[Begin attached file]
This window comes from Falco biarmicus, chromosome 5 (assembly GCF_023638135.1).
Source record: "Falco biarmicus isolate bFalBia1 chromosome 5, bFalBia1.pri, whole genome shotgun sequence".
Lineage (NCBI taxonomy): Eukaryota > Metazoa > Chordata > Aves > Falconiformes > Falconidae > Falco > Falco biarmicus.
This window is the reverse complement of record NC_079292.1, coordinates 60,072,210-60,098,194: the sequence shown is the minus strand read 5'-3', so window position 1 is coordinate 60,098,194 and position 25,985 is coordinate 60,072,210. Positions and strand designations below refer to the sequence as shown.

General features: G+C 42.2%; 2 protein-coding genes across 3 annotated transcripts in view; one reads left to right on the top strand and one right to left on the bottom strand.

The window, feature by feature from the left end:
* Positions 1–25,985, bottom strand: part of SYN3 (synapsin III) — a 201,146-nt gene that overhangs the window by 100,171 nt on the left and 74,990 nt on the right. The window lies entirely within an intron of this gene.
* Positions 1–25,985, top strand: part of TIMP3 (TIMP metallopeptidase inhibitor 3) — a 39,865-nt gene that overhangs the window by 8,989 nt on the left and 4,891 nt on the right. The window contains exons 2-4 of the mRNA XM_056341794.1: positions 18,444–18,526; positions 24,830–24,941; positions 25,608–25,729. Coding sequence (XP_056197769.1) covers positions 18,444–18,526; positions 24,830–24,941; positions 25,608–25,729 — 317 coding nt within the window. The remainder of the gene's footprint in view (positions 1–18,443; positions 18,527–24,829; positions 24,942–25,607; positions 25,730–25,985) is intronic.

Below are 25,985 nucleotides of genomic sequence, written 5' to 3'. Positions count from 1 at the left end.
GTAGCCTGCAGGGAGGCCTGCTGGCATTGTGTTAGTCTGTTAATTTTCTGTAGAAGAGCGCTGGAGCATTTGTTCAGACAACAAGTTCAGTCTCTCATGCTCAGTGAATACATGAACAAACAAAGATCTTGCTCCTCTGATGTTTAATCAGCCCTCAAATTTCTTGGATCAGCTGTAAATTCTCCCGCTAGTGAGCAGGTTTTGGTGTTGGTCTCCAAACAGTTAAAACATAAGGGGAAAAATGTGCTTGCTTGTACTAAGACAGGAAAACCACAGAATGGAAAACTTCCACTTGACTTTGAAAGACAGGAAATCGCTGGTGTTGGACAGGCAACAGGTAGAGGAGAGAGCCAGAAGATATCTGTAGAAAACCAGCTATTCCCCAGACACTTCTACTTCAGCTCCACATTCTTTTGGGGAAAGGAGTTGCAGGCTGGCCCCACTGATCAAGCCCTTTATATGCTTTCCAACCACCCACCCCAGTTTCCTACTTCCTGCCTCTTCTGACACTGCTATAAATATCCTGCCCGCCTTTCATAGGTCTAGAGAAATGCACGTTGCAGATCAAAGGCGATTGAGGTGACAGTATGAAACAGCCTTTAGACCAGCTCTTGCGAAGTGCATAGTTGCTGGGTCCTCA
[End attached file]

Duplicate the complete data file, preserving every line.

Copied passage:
This window comes from Falco biarmicus, chromosome 5 (assembly GCF_023638135.1).
Source record: "Falco biarmicus isolate bFalBia1 chromosome 5, bFalBia1.pri, whole genome shotgun sequence".
Lineage (NCBI taxonomy): Eukaryota > Metazoa > Chordata > Aves > Falconiformes > Falconidae > Falco > Falco biarmicus.
This window is the reverse complement of record NC_079292.1, coordinates 60,072,210-60,098,194: the sequence shown is the minus strand read 5'-3', so window position 1 is coordinate 60,098,194 and position 25,985 is coordinate 60,072,210. Positions and strand designations below refer to the sequence as shown.

General features: G+C 42.2%; 2 protein-coding genes across 3 annotated transcripts in view; one reads left to right on the top strand and one right to left on the bottom strand.

The window, feature by feature from the left end:
* Positions 1–25,985, bottom strand: part of SYN3 (synapsin III) — a 201,146-nt gene that overhangs the window by 100,171 nt on the left and 74,990 nt on the right. The window lies entirely within an intron of this gene.
* Positions 1–25,985, top strand: part of TIMP3 (TIMP metallopeptidase inhibitor 3) — a 39,865-nt gene that overhangs the window by 8,989 nt on the left and 4,891 nt on the right. The window contains exons 2-4 of the mRNA XM_056341794.1: positions 18,444–18,526; positions 24,830–24,941; positions 25,608–25,729. Coding sequence (XP_056197769.1) covers positions 18,444–18,526; positions 24,830–24,941; positions 25,608–25,729 — 317 coding nt within the window. The remainder of the gene's footprint in view (positions 1–18,443; positions 18,527–24,829; positions 24,942–25,607; positions 25,730–25,985) is intronic.

Below are 25,985 nucleotides of genomic sequence, written 5' to 3'. Positions count from 1 at the left end.
GTAGCCTGCAGGGAGGCCTGCTGGCATTGTGTTAGTCTGTTAATTTTCTGTAGAAGAGCGCTGGAGCATTTGTTCAGACAACAAGTTCAGTCTCTCATGCTCAGTGAATACATGAACAAACAAAGATCTTGCTCCTCTGATGTTTAATCAGCCCTCAAATTTCTTGGATCAGCTGTAAATTCTCCCGCTAGTGAGCAGGTTTTGGTGTTGGTCTCCAAACAGTTAAAACATAAGGGGAAAAATGTGCTTGCTTGTACTAAGACAGGAAAACCACAGAATGGAAAACTTCCACTTGACTTTGAAAGACAGGAAATCGCTGGTGTTGGACAGGCAACAGGTAGAGGAGAGAGCCAGAAGATATCTGTAGAAAACCAGCTATTCCCCAGACACTTCTACTTCAGCTCCACATTCTTTTGGGGAAAGGAGTTGCAGGCTGGCCCCACTGATCAAGCCCTTTATATGCTTTCCAACCACCCACCCCAGTTTCCTACTTCCTGCCTCTTCTGACACTGCTATAAATATCCTGCCCGCCTTTCATAGGTCTAGAGAAATGCACGTTGCAGATCAAAGGCGATTGAGGTGACAGTATGAAACAGCCTTTAGACCAGCTCTTGCGAAGTGCATAGTTGCTGGGTCCTCA